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Politics

Arizona: The Patriot vs. the Pretender

Democrat Sinema thinks Arizonans are "crazy," and that joining the Taliban is just "fine."

Nate Jackson · Oct. 15, 2018

If Democrats want to capture the Senate in November, winning the seat of retiring GOP Sen. Jeff Flake is paramount. But that race took a wild turn in recent days as past comments from Democrat Rep. Kyrsten Sinema have surfaced. Sinema has held a slight lead in most polls, but her mouth might cost her the race against Rep. Martha McSally, a retired Air Force combat pilot.

The Washington Examiner reports on emails of hers from 2002, when she was a community organizer for the Arizona Alliance for Peaceful Justice. “When AAPJ attended May Day (sponsored by the Phoenix Anarchist Coalition), we knew that their guidelines differ from ours,” Sinema said in an email to a fellow protester. “They are okay with weapons and property destruction in some instances, and so those of us who chose to attend the event knew that it would be inappropriate to ask someone to not destroy property or to carry a weapon.”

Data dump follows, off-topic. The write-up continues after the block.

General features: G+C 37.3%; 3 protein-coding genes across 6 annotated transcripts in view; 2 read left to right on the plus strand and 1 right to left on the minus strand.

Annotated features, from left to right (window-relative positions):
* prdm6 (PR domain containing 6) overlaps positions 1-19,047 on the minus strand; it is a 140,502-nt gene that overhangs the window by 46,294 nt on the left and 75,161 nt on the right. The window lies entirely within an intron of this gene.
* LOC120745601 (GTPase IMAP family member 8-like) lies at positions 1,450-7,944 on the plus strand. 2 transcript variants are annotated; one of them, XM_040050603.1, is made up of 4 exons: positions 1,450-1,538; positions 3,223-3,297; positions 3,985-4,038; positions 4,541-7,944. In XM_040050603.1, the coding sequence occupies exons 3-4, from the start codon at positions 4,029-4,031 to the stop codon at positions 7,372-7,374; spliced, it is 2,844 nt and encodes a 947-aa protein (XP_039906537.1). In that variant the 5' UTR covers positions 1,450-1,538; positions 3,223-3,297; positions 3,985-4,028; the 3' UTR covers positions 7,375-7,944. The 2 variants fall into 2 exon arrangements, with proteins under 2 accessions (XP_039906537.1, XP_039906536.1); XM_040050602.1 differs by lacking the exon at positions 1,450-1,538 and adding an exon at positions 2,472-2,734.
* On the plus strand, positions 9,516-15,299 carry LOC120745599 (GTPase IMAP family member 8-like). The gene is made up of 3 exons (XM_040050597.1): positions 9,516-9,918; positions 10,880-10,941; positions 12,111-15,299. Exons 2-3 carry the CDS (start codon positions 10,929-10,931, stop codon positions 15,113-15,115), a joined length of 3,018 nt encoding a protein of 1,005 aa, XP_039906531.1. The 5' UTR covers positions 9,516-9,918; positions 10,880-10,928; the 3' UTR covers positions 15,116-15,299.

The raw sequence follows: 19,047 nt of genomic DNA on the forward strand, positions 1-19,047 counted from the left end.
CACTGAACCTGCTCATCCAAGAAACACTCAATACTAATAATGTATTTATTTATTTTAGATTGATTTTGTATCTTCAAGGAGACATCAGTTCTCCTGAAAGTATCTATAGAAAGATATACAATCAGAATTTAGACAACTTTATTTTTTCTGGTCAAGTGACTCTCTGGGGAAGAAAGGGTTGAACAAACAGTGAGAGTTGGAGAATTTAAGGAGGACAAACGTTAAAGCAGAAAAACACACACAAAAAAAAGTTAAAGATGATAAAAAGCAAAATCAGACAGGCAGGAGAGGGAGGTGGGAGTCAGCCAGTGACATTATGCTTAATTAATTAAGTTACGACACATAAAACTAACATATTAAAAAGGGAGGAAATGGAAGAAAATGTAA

To Sinema, destroying private property is fine … for a cause.

In 2003, Sinema opined on whether people could join the Taliban to fight against American Armed Forces Patriots, “Fine. I don’t care if you want to do that, go ahead.” She co-founded a group in the early 2000s to resist “U.S. terror in Iraq and the Middle East,” and the group depicted U.S. soldiers as skeletons with machine guns.

So while McSally was fighting for her country, flying combat missions in the Gulf War, Sinema was giving aid and comfort to the enemy.

Sinema also evidently thinks Arizonans are “deplorables,” to borrow a word. She has declared Arizona to be the “meth lab of democracy,” and said, “Over the past several years, people would watch what’s going on in Arizona and be like, ‘Damn, those people are crazy,’” On another occasion, she told leftist activists in Texas, “I want to talk to you about some of the things that I think that you can do to stop your state from becoming Arizona.” It’s probably not a good idea to habitually make your state the butt of your jokes when you’re running to represent your state in the Senate.

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